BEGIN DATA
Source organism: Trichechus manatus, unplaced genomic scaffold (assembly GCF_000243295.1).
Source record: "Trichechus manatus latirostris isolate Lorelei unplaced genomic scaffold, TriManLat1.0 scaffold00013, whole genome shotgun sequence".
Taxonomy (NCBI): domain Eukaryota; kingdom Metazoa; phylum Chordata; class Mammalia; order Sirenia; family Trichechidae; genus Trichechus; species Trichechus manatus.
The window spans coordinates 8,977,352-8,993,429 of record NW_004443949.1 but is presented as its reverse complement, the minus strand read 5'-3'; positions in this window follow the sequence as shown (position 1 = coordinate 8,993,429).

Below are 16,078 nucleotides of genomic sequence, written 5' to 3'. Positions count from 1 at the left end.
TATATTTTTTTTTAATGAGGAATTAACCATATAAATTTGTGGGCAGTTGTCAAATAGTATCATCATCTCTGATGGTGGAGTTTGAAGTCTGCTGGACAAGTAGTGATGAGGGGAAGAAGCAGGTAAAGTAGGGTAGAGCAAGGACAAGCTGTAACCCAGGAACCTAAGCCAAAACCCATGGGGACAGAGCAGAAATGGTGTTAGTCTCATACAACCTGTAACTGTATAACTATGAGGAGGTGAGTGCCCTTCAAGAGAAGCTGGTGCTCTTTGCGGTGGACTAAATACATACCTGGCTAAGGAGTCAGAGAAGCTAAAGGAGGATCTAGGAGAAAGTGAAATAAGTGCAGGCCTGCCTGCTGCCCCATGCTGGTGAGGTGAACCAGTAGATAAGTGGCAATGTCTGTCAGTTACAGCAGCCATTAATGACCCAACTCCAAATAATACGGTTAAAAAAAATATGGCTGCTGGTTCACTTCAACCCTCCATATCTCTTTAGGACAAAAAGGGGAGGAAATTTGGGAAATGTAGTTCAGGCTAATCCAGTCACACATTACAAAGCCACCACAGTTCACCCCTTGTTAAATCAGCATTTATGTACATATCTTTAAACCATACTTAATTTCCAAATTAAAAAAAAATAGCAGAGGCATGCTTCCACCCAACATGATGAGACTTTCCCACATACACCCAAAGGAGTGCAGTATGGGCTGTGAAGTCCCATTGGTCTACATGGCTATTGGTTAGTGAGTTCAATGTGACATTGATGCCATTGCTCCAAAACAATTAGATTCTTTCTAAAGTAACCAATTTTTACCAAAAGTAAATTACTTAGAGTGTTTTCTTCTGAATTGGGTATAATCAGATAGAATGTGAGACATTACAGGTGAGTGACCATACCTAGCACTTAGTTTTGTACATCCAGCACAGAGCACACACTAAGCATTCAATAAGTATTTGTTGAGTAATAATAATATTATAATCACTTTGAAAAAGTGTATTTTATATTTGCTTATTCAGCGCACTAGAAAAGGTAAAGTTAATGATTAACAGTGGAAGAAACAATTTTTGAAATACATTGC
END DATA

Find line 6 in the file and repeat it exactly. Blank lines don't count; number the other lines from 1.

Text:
TATATTTTTTTTTAATGAGGAATTAACCATATAAATTTGTGGGCAGTTGTCAAATAGTATCATCATCTCTGATGGTGGAGTTTGAAGTCTGCTGGACAAGTAGTGATGAGGGGAAGAAGCAGGTAAAGTAGGGTAGAGCAAGGACAAGCTGTAACCCAGGAACCTAAGCCAAAACCCATGGGGACAGAGCAGAAATGGTGTTAGTCTCATACAACCTGTAACTGTATAACTATGAGGAGGTGAGTGCCCTTCAAGAGAAGCTGGTGCTCTTTGCGGTGGACTAAATACATACCTGGCTAAGGAGTCAGAGAAGCTAAAGGAGGATCTAGGAGAAAGTGAAATAAGTGCAGGCCTGCCTGCTGCCCCATGCTGGTGAGGTGAACCAGTAGATAAGTGGCAATGTCTGTCAGTTACAGCAGCCATTAATGACCCAACTCCAAATAATACGGTTAAAAAAAATATGGCTGCTGGTTCACTTCAACCCTCCATATCTCTTTAGGACAAAAAGGGGAGGAAATTTGGGAAATGTAGTTCAGGCTAATCCAGTCACACATTACAAAGCCACCACAGTTCACCCCTTGTTAAATCAGCATTTATGTACATATCTTTAAACCATACTTAATTTCCAAATTAAAAAAAAATAGCAGAGGCATGCTTCCACCCAACATGATGAGACTTTCCCACATACACCCAAAGGAGTGCAGTATGGGCTGTGAAGTCCCATTGGTCTACATGGCTATTGGTTAGTGAGTTCAATGTGACATTGATGCCATTGCTCCAAAACAATTAGATTCTTTCTAAAGTAACCAATTTTTACCAAAAGTAAATTACTTAGAGTGTTTTCTTCTGAATTGGGTATAATCAGATAGAATGTGAGACATTACAGGTGAGTGACCATACCTAGCACTTAGTTTTGTACATCCAGCACAGAGCACACACTAAGCATTCAATAAGTATTTGTTGAGTAATAATAATATTATAATCACTTTGAAAAAGTGTATTTTATATTTGCTTATTCAGCGCACTAGAAAAGGTAAAGTTAATGATTAACAGTGGAAGAAACAATTTTTGAAATACATTGC